If one plaintiff in a jointly-filed case wishes to opt out of any settlement, he must file to have his complaint severed from the other petitioners. However, depending on the current stage of the case, the Court may not grant the request.
I take it you have no established, legal relationship to the children. In that case, are you familiar with the term "kidnapping?"
no material motives
The Allies refuse to accept a negotiated peace settlement presented by the Central Powers because they could not trust in their willingness to fulfill the terms. Germany was in particular deemed untrustworthy.
Depends on what the div. settlement says but the real question is WHY does she refuse to spend the Summer with her Dad?
Yes, a spouse can refuse to contribute financially and still get half in a settlement depending on a couple of factors. The first is how long you have been married and the second is what state you reside in.
Is there counseling for the parents of drug addicted, adult children that refuse help?
The people in the settlement most likely treated the Native Americans badly, and sold some into slavery, as most European colonists did. Therefore, the Native Americans would attack some parts of the settlement, and would refuse to trade with the colonists.
Not if it is court ordered.
No she can not.
On average a company has 60 to pay the settlement or notify the beneficiary if there are any problems concerning the settlement. If the beneficiary killed the insured person the company can refuse to pay.
Not if it's court ordered.
no he is permit to business a small children
If the father have no court order for visitation she can refuse.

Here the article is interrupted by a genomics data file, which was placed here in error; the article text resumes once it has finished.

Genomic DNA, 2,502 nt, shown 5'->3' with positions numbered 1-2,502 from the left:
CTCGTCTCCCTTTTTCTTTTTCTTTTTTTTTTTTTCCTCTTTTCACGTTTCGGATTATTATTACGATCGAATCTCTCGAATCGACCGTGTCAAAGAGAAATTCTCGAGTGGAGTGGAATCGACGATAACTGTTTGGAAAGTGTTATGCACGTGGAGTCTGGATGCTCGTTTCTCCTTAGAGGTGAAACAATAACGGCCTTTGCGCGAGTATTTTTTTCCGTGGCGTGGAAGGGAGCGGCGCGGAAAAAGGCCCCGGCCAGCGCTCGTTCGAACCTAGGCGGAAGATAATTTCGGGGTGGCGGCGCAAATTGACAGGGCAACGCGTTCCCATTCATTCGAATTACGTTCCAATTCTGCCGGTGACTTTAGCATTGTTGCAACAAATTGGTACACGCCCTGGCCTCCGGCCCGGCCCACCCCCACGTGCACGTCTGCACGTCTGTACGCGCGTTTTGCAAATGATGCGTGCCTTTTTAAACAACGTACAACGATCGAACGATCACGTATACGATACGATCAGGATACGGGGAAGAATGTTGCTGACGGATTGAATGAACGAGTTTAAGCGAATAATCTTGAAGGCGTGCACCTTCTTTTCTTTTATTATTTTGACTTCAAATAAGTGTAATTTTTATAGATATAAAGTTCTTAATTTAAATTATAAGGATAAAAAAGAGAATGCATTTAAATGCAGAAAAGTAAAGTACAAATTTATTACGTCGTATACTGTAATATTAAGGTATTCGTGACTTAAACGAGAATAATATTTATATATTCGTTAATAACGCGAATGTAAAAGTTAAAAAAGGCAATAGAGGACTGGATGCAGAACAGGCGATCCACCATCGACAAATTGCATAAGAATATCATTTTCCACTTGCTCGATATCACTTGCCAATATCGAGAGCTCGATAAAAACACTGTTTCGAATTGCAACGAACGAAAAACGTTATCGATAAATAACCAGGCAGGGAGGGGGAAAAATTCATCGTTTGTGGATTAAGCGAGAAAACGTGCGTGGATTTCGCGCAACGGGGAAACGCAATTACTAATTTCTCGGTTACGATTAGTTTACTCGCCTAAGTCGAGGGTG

Not if it is ordered by the court.
If you refuse to live with your abusive mother, and the judge forces you to, then you have no choice but to live with her.
Yes the mother has the right to put the father on the birth certificate or not.
He can refuse to see the child; he cannot refuse to support the child.
Not if the court orders one.
Ask him to do a DNA test and if he refuse you get a court order for one.
she cant do that. he has legal rights to see his own kids.
As long as no court actions have been taken against the mother for abandoning the children she can still show up again and demand to see her children. Only court action take take away her parental rights. If the father (or guardian) went to court after the abandonment to get custody he can refuse to allow the mother to see the kids, but the mother can take him to court to gain access to the children. It's very important that fathers file for custody. I've seen cases where the mother came back years later, as to take the kids somewhere, and the where is the court house to file for custody based on possession. By the time there's a full hearing, the judge is unwilling to give the children back to the father. see link
Yes, she can. She can also go to prison for obstruction of justice.
She says it to her mother in Act III Scene v.
Because she is the Mother Of Jesus, hence the Holiest Person who ever lived.
It infuriate most parents when their children refuse to listen to them and treat with disrespect.